When I wanted to talk about us being led by Kali Yuga I didn’t mean our personal struggle with renunciation but us as a society, I simply got sidetracked. My original intention was to discuss our implementation of sannyāsa.
What do we know about sannyāsa? It’s a last stage of life in varṇāśrama system, ideally meant for people over seventy-five years old. In Kali Yuga lifespans get shortened so we instead talk about last quarter of one’s life, sometimes after fifty. Śrīla Prabhupāda took sannyāsa at the age of fifty eight, for the reference.
There are several stages to sannyāsa itself – first one moves out of his house but settles nearby, within the reach of his family, but gradually his renunciation matures and he leaves human society as a whole. Then, at the most perfected stage, one becomes parivrājakācārya, a wondering teacher of the entire human race. Prior to that sannyāsa means personal renunciation, whatever preaching that might be involved is secondary to the main goal – achieving complete control over one’s own senses.
In order to preach one also has to be a devotee, which is always rare even in the Vedic society. Of course one can preach some other philosophy, too, but that would require special training – one does not become a ṛṣi or a yogī simply by not eating and not mating. Bhakti, however, is open to all and, as said in Upadeśāmṛta, simply conquering one’s senses is enough for a devotee to start making disciples all over the world. In our tradition sannyāsa means guruship, renunciation for the sake of personal advancement is seen as a waste.
There’s also the injunction against taking sannyāsa in Kali Yuga and that should have put an end to the practice but not for devotees who do not take it as a personal project but as a means to preaching. Control of the senses does not come through straight on renunciation for devotees and, paying tribute to Kali Yuga limitations, they are not trying to achieve it through sannyāsa but rather through taking prasādam.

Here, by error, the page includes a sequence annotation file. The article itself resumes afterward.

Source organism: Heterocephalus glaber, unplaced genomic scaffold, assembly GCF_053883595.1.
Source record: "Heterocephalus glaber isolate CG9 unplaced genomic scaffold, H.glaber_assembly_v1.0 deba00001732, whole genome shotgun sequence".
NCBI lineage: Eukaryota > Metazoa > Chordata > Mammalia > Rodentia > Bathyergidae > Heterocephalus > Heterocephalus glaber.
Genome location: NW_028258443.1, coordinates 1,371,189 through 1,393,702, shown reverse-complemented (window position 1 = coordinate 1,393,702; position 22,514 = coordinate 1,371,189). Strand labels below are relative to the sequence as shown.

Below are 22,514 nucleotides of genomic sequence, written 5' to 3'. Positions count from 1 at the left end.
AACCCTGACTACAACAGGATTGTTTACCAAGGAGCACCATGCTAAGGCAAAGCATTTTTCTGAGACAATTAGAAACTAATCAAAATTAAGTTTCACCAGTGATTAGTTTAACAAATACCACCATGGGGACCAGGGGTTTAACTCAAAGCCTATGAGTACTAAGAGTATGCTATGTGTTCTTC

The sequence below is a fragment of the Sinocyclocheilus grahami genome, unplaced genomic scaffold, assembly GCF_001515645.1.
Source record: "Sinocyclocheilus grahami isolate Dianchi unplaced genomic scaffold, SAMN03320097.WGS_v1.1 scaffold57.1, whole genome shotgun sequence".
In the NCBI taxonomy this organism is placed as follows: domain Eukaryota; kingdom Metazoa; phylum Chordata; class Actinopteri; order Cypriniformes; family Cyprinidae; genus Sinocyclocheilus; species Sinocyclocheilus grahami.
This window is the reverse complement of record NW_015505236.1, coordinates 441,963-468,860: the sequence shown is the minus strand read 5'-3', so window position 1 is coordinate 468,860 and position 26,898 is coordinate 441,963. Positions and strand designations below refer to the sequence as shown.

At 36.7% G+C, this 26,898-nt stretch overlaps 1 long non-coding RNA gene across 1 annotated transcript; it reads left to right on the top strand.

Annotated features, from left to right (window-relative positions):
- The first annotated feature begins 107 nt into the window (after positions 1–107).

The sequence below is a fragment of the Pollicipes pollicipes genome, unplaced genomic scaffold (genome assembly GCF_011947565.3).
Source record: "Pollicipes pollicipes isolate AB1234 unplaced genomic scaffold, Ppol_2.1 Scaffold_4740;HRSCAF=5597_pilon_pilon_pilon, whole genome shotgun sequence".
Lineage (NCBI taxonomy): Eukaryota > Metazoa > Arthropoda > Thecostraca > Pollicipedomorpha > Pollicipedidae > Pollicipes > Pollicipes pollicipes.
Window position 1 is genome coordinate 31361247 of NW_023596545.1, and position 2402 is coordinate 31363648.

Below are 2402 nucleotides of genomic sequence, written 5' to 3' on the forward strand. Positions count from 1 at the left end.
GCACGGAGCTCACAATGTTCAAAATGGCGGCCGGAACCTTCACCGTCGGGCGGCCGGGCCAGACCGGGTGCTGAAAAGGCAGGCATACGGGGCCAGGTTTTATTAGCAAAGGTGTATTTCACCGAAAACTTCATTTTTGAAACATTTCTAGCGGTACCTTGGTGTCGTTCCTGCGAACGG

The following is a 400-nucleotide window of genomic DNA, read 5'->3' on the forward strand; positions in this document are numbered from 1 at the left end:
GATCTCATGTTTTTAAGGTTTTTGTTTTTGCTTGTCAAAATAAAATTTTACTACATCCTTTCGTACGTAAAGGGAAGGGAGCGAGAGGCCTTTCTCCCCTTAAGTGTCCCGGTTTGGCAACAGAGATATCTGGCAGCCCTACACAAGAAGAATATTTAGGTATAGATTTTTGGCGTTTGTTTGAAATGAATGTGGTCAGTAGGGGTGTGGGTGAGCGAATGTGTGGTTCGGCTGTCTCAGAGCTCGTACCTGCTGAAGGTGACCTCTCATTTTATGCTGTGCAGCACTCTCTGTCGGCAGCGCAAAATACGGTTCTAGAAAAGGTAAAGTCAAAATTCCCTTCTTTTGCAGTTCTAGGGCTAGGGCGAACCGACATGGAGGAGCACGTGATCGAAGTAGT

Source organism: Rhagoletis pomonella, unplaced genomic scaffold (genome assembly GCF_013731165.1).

This has put the entire aśram upside down. Ordinarily, sannyāsīs capitalize on weakening senses and natural lack of drive and motivation that comes with old age but this weakness is seen as an impediment in preaching. Preachers need to be strong and powerful, eager to learn and be attuned to the interests of the population, and generally full of vigor. They should have a drive and display significant degree of success or otherwise no one will take them seriously.
As Kṛsṇa said in Bhagavad Gītā, people follow leaders, and to become a leader one should display leadership qualities, ie act like a kṣatriya, not like a traditional sannyāsi. It should be an exception for a brāhmaṇa to accept such a role and I can’t think of Vedic sannyāsīs playing it at all, yet this is what is required for successful preaching.
In Gauḍīya vaiṣṇavism we have examples of Lord Caitanya and His associates, and then Śrīla Bhaktisiddhānta Sarasvati Ṭhākura re-establishing the institution of sannyāsa for preaching purposes, and then our own mixed bag ISKCON experience.